A study has found widespread infection of white-tailed deer with the SARS-CoV-2 virus across the U.S. State of New York. The RNA of the virus was detected in 17 of the 2,700 samples (0.6%) collected from September to December 2020, and in 583 of the 2,762 samples (21.1%) collected from September to December 2021. The researchers found cocirculation of the Alpha, Delta, and Gamma variants in the white-tailed deer, months after they were last detected in humans. Of particular concern is the fact that the viral sequences recovered from white-tailed deer were “highly divergent from SARS-CoV-2 sequences recovered from humans”. This implies rapid adaptation of the virus in white-tailed deer.
The study found multiple spillover events from humans to deer of the Alpha and Delta lineages, and subsequent transmission among white-tailed deer and adaptation of the viruses in the deer.
While the precise implication of these mutations in enabling the virus to quickly and easily spread between white-tailed deer and from the animals to humans is yet to be determined, the very presence of SARS-CoV-2 variants that is no longer in circulation among humans arises the real possibility of the white-tailed deer serving as reservoir for variant SARS-CoV-2 strains that no longer circulate in the human population. The virus is likely to have jumped from humans to white-tailed deer during feeding or targeted baiting of hunting prey. The results of the study were published in the journal Proceedings of the National Academy of Sciences.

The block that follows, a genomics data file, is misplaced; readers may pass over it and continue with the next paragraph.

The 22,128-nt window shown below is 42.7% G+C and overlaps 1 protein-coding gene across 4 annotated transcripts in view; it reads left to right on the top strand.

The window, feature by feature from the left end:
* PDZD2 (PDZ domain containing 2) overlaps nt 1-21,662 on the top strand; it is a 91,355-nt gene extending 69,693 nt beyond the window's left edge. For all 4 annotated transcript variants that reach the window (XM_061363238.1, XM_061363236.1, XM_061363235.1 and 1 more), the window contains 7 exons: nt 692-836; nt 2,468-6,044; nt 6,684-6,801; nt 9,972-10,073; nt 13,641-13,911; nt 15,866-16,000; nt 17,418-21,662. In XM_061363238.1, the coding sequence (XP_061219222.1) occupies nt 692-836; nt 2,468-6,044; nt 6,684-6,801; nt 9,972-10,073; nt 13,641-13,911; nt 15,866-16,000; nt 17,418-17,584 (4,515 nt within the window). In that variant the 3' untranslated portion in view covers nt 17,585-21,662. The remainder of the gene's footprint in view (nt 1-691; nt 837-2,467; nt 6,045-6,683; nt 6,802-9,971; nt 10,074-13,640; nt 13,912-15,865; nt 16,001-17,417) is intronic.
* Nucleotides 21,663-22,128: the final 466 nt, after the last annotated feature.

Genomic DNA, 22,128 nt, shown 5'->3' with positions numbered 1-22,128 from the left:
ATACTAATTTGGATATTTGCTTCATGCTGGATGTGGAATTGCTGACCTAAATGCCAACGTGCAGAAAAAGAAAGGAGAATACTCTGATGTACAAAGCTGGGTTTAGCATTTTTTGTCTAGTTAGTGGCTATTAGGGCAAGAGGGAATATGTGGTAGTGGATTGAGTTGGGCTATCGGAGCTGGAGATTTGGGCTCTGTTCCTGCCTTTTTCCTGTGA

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It was already known that the ACE2 of white-tailed deer (WTD) share a high similarity to the human ACE2 receptors and this similarity, it was predicted, will allow the virus to bind and enter the cells of deer. If silico predictions too showed the animals to be highly susceptible to infection by SARS-CoV-2 virus, intranasal inoculation of the virus in white-tailed deer led to infection, replication and shedding of the virus, and eventual transmission from one deer to another. That white-tailed deer is broadly distributed in North America with an estimated 30 million population is a concern if the animal turns out to be a reservoir for the virus.
The researchers confirmed that the virus collected from the deer during 2021 was infectious and active virus replication was proven in laboratory studies. While the Delta variant was found in human samples and coincided with the detection in deer, the Alpha and Gamma variants were rarely in circulation among humans between September and December 2021.
The Alpha and Gamma variants in the deer had numerous mutations (about 50-80) in comparison to the ancestral Wuhan strain. The Delta variant in the animals revealed similar genetic divergence from the human Delta sequences but the number of mutations accumulated in deer sequences was lower (40-65).
“These observations highlight the need to establish continuous surveillance programs to monitor the circulation, distribution, and evolution of SARS-CoV-2 in White-tailed deer populations and to establish measures to minimise additional virus introductions in animals that may lead to spillback of deer-adapted SARS-CoV-2 variants to humans,” they write.